In theory, Monday is my scheduled day off, at least from the job that supports the writing and travel habit. However, driven by the fear of celebrating my 70th birthday as a Walmart greeter, the day was spent in a variety of productive endeavors that might enable me to become, instead, a writer when I grow up.
For those new to the blog my definition of a writer is somewhat different than the one found in a dictionary. My definition of a writer is someone who derives all of their income from that profession and is still able to afford food, at least every second day.
The day started with a bit of a devotional, the hearty breakfast, and correspondence. Then it was off to evaluate the area proposed for the “Route 66 in Mohave County” exhibit, a part of the Arizona centennial project.
This was followed by two stops to sign books for gift shops, one at the Powerhouse Visitor Center and the other at the Mohave Museum of History & Arts. Then it was off to the studio for the recording of an interview that will run on cable channel 57 in the tri-state area.
The topic of discussion was the new book, Ghost Towns of Route 66 (in a second printing as of October), the legend of Route 66, and how communities are using the resurgent interest in that highway as a catalyst for development. When conversation turns toward that topic two communities always come to mind, Pontiac in Illinois and Cuba in Missouri, and during this interview the casual observer might have thought I worked for the chamber of commerce in either of these towns.
With completion of the interview, I bravely joined my dearest friend in the battle that is shopping at Walmart for Thanksgiving dinner ingredients mere days before the holiday. It is never a very pretty sight and today was no exception.
Then it was a light dinner, creating a couple of files, saying a quick prayer, and hitting the send button that launched the text for the Route 66 encyclopedia, via the wizardry of the Internet, to the publisher. Now, I can devote the rest of the week to finalizing the photo file that contains more than 1,250 images. To say this has been a mammoth undertaking is akin to saying Route 66 is a road.
The developing idea of promoting the next book, the current book, and the highway, as well as the great mom and pop businesses that give it life, color, and vibrancy, utilizing a vintage automobile continues to evolve. Now, it has grown to include speaking at schools about the importance of Route 66 in the 20th century, why it remains popular today, and what it represents.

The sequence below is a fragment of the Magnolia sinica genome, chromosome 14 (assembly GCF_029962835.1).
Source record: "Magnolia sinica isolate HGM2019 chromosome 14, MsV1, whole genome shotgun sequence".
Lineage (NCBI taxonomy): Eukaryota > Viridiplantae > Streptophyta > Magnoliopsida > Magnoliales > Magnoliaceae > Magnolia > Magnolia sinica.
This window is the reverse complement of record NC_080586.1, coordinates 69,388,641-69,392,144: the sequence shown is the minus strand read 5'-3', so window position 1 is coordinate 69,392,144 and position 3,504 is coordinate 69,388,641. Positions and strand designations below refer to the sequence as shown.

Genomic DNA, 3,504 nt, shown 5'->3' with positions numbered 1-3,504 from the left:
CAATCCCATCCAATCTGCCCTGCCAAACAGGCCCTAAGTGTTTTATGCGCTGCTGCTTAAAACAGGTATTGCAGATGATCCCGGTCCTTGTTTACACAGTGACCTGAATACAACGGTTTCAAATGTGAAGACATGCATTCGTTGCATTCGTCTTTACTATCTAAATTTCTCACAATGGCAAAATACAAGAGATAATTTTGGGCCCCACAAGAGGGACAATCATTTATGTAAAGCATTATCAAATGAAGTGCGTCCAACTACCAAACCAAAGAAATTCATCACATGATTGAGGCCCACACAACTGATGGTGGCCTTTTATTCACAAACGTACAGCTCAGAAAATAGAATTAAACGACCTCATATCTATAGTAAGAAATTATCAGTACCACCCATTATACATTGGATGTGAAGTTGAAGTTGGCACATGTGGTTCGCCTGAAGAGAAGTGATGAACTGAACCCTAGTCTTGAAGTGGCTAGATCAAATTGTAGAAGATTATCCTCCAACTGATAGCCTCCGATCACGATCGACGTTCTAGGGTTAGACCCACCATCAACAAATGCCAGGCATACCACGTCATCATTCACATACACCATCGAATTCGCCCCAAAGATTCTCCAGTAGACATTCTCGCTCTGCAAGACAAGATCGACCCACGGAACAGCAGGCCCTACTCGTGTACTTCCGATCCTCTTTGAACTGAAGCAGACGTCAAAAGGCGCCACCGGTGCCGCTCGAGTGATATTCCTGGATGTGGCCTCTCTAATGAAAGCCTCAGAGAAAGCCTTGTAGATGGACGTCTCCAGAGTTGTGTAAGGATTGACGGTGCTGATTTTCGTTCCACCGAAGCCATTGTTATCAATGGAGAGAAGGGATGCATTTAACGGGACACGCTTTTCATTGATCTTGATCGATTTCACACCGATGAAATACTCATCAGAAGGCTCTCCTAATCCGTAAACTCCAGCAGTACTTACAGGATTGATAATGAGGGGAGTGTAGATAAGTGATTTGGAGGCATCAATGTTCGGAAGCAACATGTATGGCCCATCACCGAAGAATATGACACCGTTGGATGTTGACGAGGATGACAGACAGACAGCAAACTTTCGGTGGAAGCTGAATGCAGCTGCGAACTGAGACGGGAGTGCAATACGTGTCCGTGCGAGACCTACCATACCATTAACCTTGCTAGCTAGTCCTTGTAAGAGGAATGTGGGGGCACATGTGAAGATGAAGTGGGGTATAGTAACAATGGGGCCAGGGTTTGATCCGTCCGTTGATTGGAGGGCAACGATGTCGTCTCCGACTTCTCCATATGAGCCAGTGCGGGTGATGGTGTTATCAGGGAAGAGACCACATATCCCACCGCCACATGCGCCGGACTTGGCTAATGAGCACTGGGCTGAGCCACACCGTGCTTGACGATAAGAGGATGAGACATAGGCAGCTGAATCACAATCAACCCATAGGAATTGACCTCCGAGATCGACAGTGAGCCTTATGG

Somewhere out there is a sponsor or two that would be interested in a unique advertising opportunity as well as an opportunity to play an important role in another chapter of Route 66 history. My job is to locate them.
To that end I made a few phone calls and began following a few strings to see if they lead to something promising. Likewise, I composed a few more formal letters seeking sponsors masquerading as advertisers. Or is that the other way around?
Initially the plan had been to get out and photograph Hackberry, the town not the famous general store on the later alignment of Route 66. A cold wind deterred that idea even though the storm clouds provided some dramatic shadowing effects.
I rounded out the afternoon in lengthy, interesting, and thought provoking conversation with John Springs, the publisher of 66 The Mother Road (http://www.66themotherroad.com/), a fascinating ezine that debuted earlier this year.
The primary topic centered on material and themes for future issues. After kicking around a wide array of topics, and ideas for a contest in the planning stage that will knock the socks of any fan of the legendary 66, we agreed to talk again next week after having time to flesh out a few of the ideas.
Now, it is time to prepare for another day at the office. So, until next time …


As the title for this post implies, it has been a rather interesting weekend. Saturday morning at the office was spent in valiant efforts to find amicable solutions to real problems with unreasonable customers. A portion of the afternoon was spent rectifying a shocking oversight.
For the umteenth time I was going through the text for the Route 66 encyclopedia to satisfy my paranoia about having transposed a date and to find a way to sneak in more information without adding to the overall word count as a promise had been made to send it to the publisher on Monday. As it turned out the paranoid was justified, I had inadvertently skipped writing the entry for Boise or Washburn in Texas.